Prison Firefighters Report Life-Changing Experiences

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Giving Compass’ Take:

• This article from The Marshall Project shares a story from a past inmate who became a prison firefighter and how it changed his life for the better. 

• What can we learn from these stories? What other policy reforms can help those recently let out of prisons?

• Read more about how incarcerated workers often play a huge role in fighting wildfires.

There’s a full-fledged firehouse equipped with engines at San Quentin Prison. To work for the department, prisoners have to interview with the fire chief and captains and go before a panel composed of the warden and other staff.

You have to be a good fit and know how to work in a team. And they only consider people who have a record of good behavior within the last five years—that means few or no disciplinary write-ups or infractions. You cannot have been convicted of arson, sex offenses, murder or attempted escape.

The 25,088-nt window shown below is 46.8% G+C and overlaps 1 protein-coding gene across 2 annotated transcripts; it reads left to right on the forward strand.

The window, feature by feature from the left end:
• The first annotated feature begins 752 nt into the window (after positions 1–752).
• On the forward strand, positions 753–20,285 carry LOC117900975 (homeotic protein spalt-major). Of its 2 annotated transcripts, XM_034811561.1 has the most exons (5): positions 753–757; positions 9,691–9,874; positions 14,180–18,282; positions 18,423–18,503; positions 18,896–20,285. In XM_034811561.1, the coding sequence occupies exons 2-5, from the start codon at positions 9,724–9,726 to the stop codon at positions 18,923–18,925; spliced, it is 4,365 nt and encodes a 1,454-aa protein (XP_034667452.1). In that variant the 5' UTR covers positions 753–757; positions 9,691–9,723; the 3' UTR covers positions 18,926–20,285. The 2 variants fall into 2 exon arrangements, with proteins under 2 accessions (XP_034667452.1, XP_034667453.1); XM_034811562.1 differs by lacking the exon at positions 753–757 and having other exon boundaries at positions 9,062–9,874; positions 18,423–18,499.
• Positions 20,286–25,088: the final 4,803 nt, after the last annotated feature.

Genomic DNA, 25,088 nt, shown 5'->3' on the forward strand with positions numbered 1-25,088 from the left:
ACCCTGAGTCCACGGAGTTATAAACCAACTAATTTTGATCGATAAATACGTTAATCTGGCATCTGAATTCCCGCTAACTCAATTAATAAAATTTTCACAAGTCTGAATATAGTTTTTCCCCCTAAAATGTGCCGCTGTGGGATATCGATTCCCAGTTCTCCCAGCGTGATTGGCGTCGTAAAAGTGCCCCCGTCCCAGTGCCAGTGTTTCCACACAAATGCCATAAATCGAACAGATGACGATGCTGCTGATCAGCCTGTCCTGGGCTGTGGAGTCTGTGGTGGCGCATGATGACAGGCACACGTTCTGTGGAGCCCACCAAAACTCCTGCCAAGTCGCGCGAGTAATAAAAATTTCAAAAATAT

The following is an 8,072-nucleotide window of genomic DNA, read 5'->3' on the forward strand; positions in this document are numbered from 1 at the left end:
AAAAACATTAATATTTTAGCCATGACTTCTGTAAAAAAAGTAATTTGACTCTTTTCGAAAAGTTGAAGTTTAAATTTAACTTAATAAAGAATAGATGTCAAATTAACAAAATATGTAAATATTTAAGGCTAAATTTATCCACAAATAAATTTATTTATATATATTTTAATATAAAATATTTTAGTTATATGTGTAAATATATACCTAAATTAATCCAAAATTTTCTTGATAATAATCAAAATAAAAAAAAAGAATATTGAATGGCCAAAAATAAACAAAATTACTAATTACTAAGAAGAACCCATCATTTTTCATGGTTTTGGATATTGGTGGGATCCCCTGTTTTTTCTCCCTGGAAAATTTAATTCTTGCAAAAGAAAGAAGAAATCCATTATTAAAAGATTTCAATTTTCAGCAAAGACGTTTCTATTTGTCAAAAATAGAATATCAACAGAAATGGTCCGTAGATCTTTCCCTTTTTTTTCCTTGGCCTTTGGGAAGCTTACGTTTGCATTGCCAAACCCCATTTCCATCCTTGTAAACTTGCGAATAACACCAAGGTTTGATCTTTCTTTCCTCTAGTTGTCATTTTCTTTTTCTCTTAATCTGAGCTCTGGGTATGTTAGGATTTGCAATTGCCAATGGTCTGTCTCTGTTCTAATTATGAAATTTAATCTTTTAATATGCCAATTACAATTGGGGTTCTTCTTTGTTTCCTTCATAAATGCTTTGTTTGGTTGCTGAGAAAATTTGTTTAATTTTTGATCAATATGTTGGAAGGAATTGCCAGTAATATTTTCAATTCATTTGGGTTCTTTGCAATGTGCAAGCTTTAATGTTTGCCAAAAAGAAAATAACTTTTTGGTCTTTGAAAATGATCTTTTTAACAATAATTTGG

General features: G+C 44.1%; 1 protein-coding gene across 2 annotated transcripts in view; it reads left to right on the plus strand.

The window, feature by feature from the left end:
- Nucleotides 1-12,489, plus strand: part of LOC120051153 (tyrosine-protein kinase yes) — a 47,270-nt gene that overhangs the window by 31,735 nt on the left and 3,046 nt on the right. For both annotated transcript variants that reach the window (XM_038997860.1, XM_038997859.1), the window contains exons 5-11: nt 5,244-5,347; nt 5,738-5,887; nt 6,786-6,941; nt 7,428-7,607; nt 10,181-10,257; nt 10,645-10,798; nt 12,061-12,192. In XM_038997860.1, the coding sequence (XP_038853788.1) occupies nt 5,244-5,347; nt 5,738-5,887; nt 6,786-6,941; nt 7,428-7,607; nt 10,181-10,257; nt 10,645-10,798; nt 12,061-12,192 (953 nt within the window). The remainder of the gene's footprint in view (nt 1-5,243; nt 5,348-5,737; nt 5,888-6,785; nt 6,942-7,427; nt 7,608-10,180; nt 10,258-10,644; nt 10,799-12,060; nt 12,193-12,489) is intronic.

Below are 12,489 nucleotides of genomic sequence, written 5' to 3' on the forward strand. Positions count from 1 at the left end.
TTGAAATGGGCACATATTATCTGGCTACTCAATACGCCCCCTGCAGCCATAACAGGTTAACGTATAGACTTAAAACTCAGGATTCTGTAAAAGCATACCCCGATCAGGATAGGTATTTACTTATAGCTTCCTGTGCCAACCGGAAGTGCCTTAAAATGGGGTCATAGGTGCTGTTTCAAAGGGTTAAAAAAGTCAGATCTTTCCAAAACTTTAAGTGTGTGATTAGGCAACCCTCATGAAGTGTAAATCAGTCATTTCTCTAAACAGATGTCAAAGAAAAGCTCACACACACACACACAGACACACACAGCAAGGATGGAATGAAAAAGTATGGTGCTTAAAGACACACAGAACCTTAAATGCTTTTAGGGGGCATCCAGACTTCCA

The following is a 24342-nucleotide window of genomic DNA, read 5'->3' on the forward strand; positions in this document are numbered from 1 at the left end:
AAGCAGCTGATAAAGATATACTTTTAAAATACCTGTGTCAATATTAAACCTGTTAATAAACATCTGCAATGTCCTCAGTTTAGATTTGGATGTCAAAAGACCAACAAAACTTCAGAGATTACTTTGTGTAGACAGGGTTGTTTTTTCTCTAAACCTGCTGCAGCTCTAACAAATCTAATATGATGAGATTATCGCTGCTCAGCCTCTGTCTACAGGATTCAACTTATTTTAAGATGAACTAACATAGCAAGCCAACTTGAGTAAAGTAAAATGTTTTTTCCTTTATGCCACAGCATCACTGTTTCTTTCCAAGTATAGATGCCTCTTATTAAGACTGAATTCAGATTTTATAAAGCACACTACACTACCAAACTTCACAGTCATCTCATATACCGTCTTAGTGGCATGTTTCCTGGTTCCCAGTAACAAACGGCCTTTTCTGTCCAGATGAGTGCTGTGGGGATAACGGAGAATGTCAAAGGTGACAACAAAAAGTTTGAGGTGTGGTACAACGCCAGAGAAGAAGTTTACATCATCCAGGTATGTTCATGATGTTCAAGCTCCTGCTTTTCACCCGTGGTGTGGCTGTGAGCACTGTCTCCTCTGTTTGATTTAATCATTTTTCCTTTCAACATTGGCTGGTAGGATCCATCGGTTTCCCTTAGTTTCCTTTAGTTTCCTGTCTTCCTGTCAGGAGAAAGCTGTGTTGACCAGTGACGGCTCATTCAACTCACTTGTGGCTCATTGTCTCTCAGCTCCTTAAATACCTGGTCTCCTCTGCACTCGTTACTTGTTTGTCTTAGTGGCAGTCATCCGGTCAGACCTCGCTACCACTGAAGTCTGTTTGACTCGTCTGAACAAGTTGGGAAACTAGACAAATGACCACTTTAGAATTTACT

When I applied in 2016, I had five years left in my sentence. Dozens of guys were trying to get into the firehouse, but they only take nine to 12 at a time. I thought I was in great shape. But I was nowhere close to being in firefighting shape. We had to be able to hike more than a mile…


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